LINK: The Grim Game Review by Dorothy Dietrich and Dick Brookz

Grim Game Lobby Card eBayOur friends, Dorothy Dietrich and Dick Brookz of The Houdini Museum in Scranton, PA did a nice review of The Grim Game that they were fortunate enough to see several times in NYC, when they were living and performing in New York City, shown by collector Larry Weeks.

MUM New York, August 1919 page 20Check it out:

You will also find some other nice Grim Game links at their website:

Is 2015 the year of The Grim Game?

Related Posts:

Houdini’s Magic Shops to feature exclusive footage

Film-Canisters-e1296228725933While on the internet, I came across a post for the Houdini Picture Corp that implied Houdini’s missing movies have reappeared and will soon be on display and available to the general public at Houdini’s Magic Shops. Below is a snippet from the post:

Houdini’s movies stayed in the family for some years following his death on October 31, 1926. While in the basement of a brother-in-law’s home, the films were discovered by an inspector who ordered the cartons of films be removed immediately as they were combustible. Sadly, a fortune Houdini films were hauled off as rubbish. But like Houdini himself, the films reappeared and will soon be on display and available to the general public at Houdini’s Magic Shops.

Unfortunately, it did not take me long to realize that the Houdini Picture Corp post (which is not dated) is old and that the full hour of The Grim Game and missing footage from Terror Island and The Master Mystery will not be on display and available soon at Houdini’s Magic Shops.

Wishful thinking on my part!  My Bad!

For more information about the state of Houdini Films, see the plea from Patrick Culliton to “Safe the Houdini Films Before it is too late

See “The Grim Game” at the Hinson House on Saturday

Nitrate Film Canister 1Now that I have your attention,

While going thru my Houdini magazines, I came across an article, titled, “Houdini” by Marie Hinson Blood as told to Robert Olson.  This 25-page article illustrated with photos, clippings and other memorabilia gives some Houdini inside facts from an interview with Marie Hinson Blood, the niece of Houdini.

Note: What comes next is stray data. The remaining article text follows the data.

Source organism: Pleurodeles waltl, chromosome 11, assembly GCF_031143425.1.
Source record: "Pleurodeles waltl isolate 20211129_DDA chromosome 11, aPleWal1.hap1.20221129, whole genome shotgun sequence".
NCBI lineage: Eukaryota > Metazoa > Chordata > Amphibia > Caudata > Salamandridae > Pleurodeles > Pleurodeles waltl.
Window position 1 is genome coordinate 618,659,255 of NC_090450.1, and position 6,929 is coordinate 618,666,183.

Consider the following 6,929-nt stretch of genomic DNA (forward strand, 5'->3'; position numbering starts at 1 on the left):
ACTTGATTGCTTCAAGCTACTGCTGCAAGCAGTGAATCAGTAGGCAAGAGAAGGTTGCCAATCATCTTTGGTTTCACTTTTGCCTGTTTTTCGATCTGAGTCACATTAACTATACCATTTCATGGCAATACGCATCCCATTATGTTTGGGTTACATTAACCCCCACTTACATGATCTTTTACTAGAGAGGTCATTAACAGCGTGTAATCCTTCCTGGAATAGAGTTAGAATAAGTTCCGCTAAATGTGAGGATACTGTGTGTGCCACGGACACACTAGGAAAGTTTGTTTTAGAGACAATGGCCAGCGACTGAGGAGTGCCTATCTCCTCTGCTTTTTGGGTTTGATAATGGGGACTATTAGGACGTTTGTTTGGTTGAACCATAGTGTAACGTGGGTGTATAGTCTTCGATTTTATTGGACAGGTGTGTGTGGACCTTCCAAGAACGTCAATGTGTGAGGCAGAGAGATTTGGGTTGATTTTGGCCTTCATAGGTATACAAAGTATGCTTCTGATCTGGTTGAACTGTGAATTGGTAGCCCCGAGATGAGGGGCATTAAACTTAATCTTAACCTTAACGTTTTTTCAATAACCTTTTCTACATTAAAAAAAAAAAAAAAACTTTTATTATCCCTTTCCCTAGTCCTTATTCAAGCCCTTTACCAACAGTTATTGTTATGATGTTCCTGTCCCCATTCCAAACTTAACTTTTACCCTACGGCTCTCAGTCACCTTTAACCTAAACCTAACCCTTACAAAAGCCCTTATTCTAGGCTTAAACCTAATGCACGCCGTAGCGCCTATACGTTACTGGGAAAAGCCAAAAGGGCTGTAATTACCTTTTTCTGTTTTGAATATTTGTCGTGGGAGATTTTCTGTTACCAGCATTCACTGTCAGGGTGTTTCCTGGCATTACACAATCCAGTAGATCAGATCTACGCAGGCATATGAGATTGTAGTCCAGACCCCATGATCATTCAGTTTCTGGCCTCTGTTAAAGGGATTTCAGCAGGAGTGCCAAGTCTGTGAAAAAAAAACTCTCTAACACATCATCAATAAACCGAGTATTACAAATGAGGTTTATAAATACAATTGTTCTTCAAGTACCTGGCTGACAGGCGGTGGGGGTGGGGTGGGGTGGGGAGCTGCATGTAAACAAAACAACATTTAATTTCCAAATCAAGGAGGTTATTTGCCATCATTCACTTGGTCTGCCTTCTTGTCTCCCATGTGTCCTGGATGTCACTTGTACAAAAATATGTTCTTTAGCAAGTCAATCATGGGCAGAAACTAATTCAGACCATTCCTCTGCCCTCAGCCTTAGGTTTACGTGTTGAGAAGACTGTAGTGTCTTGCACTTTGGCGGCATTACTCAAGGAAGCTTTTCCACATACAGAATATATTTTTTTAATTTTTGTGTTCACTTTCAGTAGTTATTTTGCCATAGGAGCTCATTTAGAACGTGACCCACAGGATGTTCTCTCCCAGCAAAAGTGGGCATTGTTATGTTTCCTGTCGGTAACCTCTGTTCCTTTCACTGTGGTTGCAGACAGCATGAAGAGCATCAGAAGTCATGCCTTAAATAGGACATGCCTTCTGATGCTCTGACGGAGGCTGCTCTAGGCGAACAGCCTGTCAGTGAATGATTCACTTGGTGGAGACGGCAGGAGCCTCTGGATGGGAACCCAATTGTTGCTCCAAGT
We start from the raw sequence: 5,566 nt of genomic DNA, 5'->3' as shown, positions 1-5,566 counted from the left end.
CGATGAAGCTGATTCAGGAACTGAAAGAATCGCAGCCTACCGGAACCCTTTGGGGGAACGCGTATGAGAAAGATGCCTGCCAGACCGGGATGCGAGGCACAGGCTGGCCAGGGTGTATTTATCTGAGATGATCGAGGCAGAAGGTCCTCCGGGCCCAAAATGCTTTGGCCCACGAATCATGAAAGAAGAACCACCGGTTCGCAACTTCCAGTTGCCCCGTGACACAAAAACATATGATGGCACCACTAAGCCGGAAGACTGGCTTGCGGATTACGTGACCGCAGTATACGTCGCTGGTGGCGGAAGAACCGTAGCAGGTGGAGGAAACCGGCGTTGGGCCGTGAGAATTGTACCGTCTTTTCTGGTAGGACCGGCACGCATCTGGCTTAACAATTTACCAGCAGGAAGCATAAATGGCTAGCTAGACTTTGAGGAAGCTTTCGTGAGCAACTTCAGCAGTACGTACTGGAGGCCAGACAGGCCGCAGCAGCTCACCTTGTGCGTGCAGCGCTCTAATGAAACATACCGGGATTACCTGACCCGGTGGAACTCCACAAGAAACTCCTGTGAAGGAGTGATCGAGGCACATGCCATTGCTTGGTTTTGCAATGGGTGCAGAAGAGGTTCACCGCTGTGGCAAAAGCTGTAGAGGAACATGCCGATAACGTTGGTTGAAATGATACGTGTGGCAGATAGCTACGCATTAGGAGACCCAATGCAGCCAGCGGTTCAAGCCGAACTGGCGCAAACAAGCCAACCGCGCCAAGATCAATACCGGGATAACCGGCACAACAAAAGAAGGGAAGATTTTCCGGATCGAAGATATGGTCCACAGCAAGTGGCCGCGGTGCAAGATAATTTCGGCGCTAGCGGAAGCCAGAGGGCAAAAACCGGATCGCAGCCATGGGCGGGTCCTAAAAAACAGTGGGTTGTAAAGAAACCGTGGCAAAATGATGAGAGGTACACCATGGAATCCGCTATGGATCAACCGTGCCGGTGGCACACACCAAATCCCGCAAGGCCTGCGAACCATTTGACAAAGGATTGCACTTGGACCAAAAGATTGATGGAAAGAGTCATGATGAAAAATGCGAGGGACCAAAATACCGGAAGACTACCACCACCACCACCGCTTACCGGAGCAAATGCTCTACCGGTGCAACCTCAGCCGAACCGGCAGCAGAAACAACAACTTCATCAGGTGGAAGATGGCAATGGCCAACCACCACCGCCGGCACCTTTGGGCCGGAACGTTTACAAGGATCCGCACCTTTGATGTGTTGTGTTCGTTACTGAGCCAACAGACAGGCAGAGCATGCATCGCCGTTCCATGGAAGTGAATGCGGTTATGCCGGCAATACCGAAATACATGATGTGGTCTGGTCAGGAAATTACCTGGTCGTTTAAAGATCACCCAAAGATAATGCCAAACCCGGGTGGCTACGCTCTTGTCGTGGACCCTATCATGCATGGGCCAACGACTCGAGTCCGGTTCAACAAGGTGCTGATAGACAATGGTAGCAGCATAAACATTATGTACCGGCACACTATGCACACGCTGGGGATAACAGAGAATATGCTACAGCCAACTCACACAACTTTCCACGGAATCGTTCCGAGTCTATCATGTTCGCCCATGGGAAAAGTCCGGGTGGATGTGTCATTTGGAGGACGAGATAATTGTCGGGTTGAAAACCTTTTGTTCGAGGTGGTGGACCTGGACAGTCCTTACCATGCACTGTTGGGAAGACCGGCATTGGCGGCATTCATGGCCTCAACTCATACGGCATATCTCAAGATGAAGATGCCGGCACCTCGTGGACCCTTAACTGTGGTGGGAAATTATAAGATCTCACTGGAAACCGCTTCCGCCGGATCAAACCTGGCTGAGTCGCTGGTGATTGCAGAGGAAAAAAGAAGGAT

I thought I would share one of the inside facts in this blog:

Houdini made several movies and Marie can rattle them off just like that. “The Grim Game”, “Terror Island”, “The Man From Beyond”   and “The Master Mystery”. Her father had all of these movies.  Every Saturday friends would try and get into the Hinson house to see one of the films they would show. They could only take a certain number of people, others having to wait until the next Saturday evening. They were all on reels in big tin can with covers.  One day a fire inspector came and found these films stored in the basement.  Because of their extreme danger of being highly flammable, the inspector said they would suspend all of their fire insurance if they did not get rid of these films. So, her father threw them away. [The New Tops, September 1985]

I find the order of the movies that Marie could rattle off interesting, “The Grim Game” is first and “Haldane” is not listed.

If we could only turn back the clock.

I hope I am invited to the next Saturday evening’s showing of “The Grim Game”.

L302-55 versus L302-60 Part II

My previous blog, L302-55 versus L302-60, which we will call Part I showed two famous images of Houdini standing shackled in a Jail Cell with cuffs and ball & chains that are similar but slightly different images.

This blog which we will call Part II presents some physical evidence of where these images have shown up.

In the Los Angeles Times, The Book Review Section, on Sunday, January 22, 1978, the L302-55 image appeared in the article that Ricky Jay did on the book Houdini: His Legend and His Magic by Doug Henning with Charles Reynolds.  The funny thing is that in the actual book, the L302-60 image is the image that appears in the book on page 147.

Also, there was a seller on E-Bay who was selling an item titled, Famous HOUDINI with chains photograph-Antique NegativeOne of the better quality portraits of Houdini extant that had a picture of the actual negative for sale and a picture of what it would supposedly look like developed.  On closer inspection, the negative was of L302-60 and the developed picture was of L302-55; note both pictures on E-Bay had the L302 numbers cropped off.

See below for more evidence.